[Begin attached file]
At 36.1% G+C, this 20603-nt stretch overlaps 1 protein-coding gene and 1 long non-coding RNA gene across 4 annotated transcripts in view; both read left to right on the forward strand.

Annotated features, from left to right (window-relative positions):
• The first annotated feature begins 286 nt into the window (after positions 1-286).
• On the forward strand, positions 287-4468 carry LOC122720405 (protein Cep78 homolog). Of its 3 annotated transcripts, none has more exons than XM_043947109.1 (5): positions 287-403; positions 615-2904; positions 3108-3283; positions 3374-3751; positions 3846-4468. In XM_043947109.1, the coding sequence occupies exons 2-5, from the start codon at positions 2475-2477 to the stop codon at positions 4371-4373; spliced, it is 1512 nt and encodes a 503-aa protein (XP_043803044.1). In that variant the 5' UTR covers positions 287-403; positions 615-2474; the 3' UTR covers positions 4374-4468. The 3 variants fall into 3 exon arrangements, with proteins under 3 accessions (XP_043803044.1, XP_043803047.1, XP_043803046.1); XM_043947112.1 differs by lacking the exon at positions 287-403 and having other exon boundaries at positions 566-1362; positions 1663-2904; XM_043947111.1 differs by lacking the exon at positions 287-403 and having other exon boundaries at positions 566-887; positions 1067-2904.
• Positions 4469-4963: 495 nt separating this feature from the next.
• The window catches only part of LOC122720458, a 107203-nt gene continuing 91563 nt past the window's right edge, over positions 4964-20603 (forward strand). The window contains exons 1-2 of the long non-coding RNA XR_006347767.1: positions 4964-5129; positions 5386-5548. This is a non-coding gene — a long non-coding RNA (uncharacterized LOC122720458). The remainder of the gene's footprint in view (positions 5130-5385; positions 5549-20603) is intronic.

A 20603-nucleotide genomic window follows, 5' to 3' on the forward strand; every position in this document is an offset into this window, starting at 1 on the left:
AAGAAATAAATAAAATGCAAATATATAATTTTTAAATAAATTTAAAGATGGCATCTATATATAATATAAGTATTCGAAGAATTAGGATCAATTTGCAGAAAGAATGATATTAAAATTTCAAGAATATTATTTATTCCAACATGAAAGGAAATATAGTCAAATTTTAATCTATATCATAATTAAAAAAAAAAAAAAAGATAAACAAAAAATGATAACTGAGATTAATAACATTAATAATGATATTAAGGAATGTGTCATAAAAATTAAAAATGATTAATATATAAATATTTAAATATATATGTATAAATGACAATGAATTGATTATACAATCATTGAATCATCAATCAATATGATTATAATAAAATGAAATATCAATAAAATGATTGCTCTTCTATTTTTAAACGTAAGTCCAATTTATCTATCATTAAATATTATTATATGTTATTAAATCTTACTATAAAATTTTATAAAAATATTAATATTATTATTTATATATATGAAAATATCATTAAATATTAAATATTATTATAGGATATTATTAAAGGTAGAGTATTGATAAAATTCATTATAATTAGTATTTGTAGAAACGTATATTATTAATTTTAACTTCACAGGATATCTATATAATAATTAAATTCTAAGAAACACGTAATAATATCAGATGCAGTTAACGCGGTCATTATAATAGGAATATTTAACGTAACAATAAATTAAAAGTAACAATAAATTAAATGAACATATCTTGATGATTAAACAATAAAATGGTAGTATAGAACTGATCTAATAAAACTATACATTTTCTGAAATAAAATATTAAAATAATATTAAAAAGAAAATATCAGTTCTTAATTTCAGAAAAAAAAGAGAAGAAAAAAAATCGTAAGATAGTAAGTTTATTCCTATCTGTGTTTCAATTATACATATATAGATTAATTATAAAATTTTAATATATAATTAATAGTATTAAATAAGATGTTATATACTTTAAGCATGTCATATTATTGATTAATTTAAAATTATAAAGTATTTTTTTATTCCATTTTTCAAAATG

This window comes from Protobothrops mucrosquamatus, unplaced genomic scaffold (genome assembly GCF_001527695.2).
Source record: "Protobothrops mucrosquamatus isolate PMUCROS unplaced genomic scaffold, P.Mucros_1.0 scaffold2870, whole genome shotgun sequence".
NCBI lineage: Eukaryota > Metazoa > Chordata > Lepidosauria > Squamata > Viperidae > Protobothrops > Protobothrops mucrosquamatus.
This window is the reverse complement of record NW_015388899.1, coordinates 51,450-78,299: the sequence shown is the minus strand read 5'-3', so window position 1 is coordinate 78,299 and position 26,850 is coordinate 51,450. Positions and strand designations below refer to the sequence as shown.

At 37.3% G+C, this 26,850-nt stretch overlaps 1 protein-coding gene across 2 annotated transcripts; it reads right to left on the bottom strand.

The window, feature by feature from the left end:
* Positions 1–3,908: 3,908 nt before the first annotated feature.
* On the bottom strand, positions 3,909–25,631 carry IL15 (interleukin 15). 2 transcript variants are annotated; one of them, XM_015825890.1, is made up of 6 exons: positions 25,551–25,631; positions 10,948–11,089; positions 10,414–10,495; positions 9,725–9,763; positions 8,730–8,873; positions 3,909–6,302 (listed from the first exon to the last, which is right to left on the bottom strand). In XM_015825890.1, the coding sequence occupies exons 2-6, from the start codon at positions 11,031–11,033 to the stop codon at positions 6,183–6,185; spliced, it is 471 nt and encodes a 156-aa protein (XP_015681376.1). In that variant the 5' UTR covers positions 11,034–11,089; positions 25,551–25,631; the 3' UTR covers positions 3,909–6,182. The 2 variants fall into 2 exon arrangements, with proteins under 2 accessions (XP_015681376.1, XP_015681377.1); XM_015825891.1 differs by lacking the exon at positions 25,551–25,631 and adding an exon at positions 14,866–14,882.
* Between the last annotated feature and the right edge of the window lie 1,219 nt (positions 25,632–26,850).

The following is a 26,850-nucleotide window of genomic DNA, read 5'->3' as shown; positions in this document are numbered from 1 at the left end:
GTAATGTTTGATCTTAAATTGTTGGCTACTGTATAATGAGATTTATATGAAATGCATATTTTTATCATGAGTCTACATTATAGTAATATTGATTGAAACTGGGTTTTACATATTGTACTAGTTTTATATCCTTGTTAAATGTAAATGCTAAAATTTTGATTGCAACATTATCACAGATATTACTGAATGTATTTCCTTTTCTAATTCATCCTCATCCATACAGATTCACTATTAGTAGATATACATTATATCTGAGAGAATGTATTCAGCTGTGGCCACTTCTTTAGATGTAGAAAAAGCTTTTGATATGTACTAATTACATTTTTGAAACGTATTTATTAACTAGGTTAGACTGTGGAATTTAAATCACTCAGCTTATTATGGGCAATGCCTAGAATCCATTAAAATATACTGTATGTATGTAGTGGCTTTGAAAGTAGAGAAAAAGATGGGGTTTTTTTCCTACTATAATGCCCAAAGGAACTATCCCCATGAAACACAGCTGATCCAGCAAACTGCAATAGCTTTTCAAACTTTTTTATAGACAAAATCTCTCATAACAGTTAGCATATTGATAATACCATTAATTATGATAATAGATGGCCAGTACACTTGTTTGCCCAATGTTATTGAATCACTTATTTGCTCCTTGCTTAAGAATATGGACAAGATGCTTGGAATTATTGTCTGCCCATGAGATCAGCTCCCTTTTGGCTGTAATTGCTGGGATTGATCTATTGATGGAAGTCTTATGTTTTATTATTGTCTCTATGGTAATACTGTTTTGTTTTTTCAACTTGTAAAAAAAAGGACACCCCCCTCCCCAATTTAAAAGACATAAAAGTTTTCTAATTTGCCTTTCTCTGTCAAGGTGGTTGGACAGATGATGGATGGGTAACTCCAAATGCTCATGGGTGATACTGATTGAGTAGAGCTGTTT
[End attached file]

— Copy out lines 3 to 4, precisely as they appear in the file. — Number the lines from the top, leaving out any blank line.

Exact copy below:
• The first annotated feature begins 286 nt into the window (after positions 1-286).
• On the forward strand, positions 287-4468 carry LOC122720405 (protein Cep78 homolog). Of its 3 annotated transcripts, none has more exons than XM_043947109.1 (5): positions 287-403; positions 615-2904; positions 3108-3283; positions 3374-3751; positions 3846-4468. In XM_043947109.1, the coding sequence occupies exons 2-5, from the start codon at positions 2475-2477 to the stop codon at positions 4371-4373; spliced, it is 1512 nt and encodes a 503-aa protein (XP_043803044.1). In that variant the 5' UTR covers positions 287-403; positions 615-2474; the 3' UTR covers positions 4374-4468. The 3 variants fall into 3 exon arrangements, with proteins under 3 accessions (XP_043803044.1, XP_043803047.1, XP_043803046.1); XM_043947112.1 differs by lacking the exon at positions 287-403 and having other exon boundaries at positions 566-1362; positions 1663-2904; XM_043947111.1 differs by lacking the exon at positions 287-403 and having other exon boundaries at positions 566-887; positions 1067-2904.